This Saturday in America, I learned a new way be a patriot.
The occasion was Prairie Home Companion at Tanglewood in Lenox, MA—a traditional event that was new to me. The parking lot itself was a lesson in Yankee ingenuity. I thought I was doing well with sunscreen, a blanket and a package of trail mix. I wrapped a beer in a blanket in case it was contraband and jammed all that stuff into a canvas shoulder bag. My cleverness became clunky as I lurched to the gate behind tribes of seasoned Tanglewooders gliding their Coleman picnic sledges over the path. On the lawn those wagons transformed into tables with four-course spreads and seasonal centerpieces. Some families even planted miniature American flags at their settlements. I’d like to think that if I’d put more time into it, I would’ve thought to strap a folding table on a dolly or serve chicken Caesar salad on a skewer. Tiny stakes waving Old Glory, though, would never have made my list.
At least they wouldn’t have before.
I flopped on a patch of grass near the edge of the concert shed, swigged the beer and sifted through the best bits of the snack mix. I started to feel confident that I’d prepared as adequately, if not as elegantly, as my neighbors. Then a wave I never saw coming wiped me out of that comfy pose.
It started with the hum and buzz of the crowd as Keillor wound his way across the lawn to the stage, pausing at those picnic displays that now looked like sub-stages set for this Polaroid-perfect moment.
He brought a swell of loose and candid joy that sets a crowd to humming along with familiar tunes. The giddy awe of the star-struck crested at the opening bars of “America the Beautiful.” Keillor reached the stage the chorus slid into the “Battle Hymn of the Republic” and anyone not yet on his or her feet faced front and projected with gusto. I looked back and caught it all head a misty wistfulness washed over all of us, chased with a collective sigh of pride. Even the infants looked nostalgic, somehow, bouncing their elbows and thighs in time as if they’d heard this tune before.
In a way I felt as if I had never heard this tune before. Of course I had, but it never made me feel this way. The marching and the terrible swift swords were symbols of strife and righteousness that I could relate to rhetorically, but not personally. My awe might take the form of visceral shiver at the pierce and rattle of the fife and snare. This time, I surrendered to the linen trills and rumbling basses dragged up from the bottoms of old loafers. I felt in tune with the spirit of a patriot in the simplest sense: “a person who loves her country.”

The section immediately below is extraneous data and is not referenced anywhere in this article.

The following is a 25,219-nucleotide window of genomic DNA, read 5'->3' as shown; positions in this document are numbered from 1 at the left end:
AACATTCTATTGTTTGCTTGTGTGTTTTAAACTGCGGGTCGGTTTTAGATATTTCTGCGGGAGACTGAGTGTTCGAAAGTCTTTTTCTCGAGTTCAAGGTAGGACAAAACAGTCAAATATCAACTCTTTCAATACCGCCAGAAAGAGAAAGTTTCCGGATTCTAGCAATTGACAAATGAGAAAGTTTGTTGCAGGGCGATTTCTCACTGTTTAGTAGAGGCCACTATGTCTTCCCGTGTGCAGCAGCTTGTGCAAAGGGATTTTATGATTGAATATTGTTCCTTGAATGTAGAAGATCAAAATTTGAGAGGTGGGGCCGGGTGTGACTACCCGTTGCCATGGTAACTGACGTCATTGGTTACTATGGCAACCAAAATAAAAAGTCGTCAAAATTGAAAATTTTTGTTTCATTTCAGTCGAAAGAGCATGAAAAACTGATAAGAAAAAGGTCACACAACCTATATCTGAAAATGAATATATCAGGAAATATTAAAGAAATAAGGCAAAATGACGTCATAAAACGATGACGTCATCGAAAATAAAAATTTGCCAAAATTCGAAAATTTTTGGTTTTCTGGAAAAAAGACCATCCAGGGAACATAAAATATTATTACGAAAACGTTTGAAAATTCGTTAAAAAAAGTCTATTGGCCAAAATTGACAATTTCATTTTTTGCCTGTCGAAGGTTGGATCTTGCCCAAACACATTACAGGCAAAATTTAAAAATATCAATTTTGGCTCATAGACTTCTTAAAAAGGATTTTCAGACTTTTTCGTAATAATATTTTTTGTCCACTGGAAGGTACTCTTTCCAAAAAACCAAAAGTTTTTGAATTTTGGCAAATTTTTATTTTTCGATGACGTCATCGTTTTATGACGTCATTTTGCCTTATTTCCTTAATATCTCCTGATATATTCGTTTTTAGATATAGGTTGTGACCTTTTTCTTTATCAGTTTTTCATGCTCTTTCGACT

Perhaps those with the star-spangled setups anticipated this wave of love for our homeland, and I suppose that in that enthusiasm they also contributed to it. Maybe more so than those tiny stakes, the ground itself. While my neighbors and I may well be patriots wherever we stand, I think the where and when of this encounter with America had a good deal to do with how it struck me. Nestled in the knees of the Berkshires under the round shadows of extended twilight, we sat on the floor with America’s Uncle while he sang and told us stories. Neither Keillor nor the landscape insisted on awe or fearsomeness or allegiance, the way a furrowed forefather or a hall of flags might.
Credit is due to Keillor of course, for at least inviting and perhaps even conjuring the secular miracle of getting a herd of stiff Yankees to loosen up their Sans-a-Belts and get their sing-along and sway on. His gentle tenor and good-natured teasing strike just the right tone to invite participation and summon kinship.
More so than to any one person or to the words and tunes he chooses, I attribute the communal feeling to the land itself, the virtue of which Keillor might downplay or deny—at least if his witty little ditty in homage to New York City is to be believed. He’s a poet and he knows it, and why not embrace the comfort of a climate-controlled library? But I’m also confident that Keillor knows the power of place and that his stories and songs are beloved, in part, because they into the rhythms and punctuation of the natural human habitat. The well-worn story and the smack-dab pun and even the woeful misery of winter can delight us because they remind us of the world we all know, the stuff and juice that make us and make us go. Out there we revelers did look like a crop of a certain colorful and abundant species, sprouting from our respective picnic patches. From our sunburned noses to the square toes in the dirt, carbon atoms tumble through us and our neighbors and the land we share, in a circle that’s unbroken, by and by.
That substrate of our common experience is the country in its original sense, the unfettered physical knowledge of the earth and its textures, scents and shades. Sometimes when we try to define country with our reasoning brains we try to sort and straighten all those loops and clouds and the messy essence of a shared land, Our Country, gets hammered into boxes and lines: Your Country and My Country. Once the lines are drawn we might start to fret over crossing them: who and when and how it’s allowed. Here come the bayonets and fifes and red cards and air horns.
Now when I see and feel those lines, I’ll try to sweep them away with the force I learned to feel last Saturday—the Common feeling of living and of and for a place I love. Notes and laughter and carbon molecules will not obey imperial imaginations. I can be a patriot when I sing, laugh and dance in the dirt, then shake hands with my neighbor. Then when I put my loafers back on, I’ll bring a little of that common feeling with me down whichever road takes me home.
*In tune in the figurative sense. I am always off-key by any musical standards.